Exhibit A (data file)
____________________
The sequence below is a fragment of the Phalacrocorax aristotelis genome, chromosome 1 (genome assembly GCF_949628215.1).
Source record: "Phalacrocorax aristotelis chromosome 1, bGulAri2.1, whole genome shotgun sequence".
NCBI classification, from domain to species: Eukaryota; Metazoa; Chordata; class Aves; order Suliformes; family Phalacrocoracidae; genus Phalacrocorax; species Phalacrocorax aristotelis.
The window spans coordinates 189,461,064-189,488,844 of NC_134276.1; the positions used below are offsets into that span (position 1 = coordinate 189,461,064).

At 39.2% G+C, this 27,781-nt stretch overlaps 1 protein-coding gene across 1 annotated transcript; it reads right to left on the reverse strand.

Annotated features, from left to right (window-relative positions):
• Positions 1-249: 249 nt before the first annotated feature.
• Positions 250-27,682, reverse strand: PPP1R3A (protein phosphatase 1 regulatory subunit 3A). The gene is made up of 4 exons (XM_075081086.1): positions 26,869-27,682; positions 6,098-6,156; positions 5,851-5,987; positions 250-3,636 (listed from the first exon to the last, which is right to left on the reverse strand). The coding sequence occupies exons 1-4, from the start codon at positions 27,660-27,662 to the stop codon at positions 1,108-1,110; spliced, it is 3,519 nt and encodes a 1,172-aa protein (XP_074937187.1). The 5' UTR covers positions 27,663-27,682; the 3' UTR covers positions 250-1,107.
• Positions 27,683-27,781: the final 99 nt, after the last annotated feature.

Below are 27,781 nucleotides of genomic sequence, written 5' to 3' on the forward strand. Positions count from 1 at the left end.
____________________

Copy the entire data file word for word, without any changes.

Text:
The sequence below is a fragment of the Phalacrocorax aristotelis genome, chromosome 1 (genome assembly GCF_949628215.1).
Source record: "Phalacrocorax aristotelis chromosome 1, bGulAri2.1, whole genome shotgun sequence".
NCBI classification, from domain to species: Eukaryota; Metazoa; Chordata; class Aves; order Suliformes; family Phalacrocoracidae; genus Phalacrocorax; species Phalacrocorax aristotelis.
The window spans coordinates 189,461,064-189,488,844 of NC_134276.1; the positions used below are offsets into that span (position 1 = coordinate 189,461,064).

At 39.2% G+C, this 27,781-nt stretch overlaps 1 protein-coding gene across 1 annotated transcript; it reads right to left on the reverse strand.

Annotated features, from left to right (window-relative positions):
• Positions 1-249: 249 nt before the first annotated feature.
• Positions 250-27,682, reverse strand: PPP1R3A (protein phosphatase 1 regulatory subunit 3A). The gene is made up of 4 exons (XM_075081086.1): positions 26,869-27,682; positions 6,098-6,156; positions 5,851-5,987; positions 250-3,636 (listed from the first exon to the last, which is right to left on the reverse strand). The coding sequence occupies exons 1-4, from the start codon at positions 27,660-27,662 to the stop codon at positions 1,108-1,110; spliced, it is 3,519 nt and encodes a 1,172-aa protein (XP_074937187.1). The 5' UTR covers positions 27,663-27,682; the 3' UTR covers positions 250-1,107.
• Positions 27,683-27,781: the final 99 nt, after the last annotated feature.

Below are 27,781 nucleotides of genomic sequence, written 5' to 3' on the forward strand. Positions count from 1 at the left end.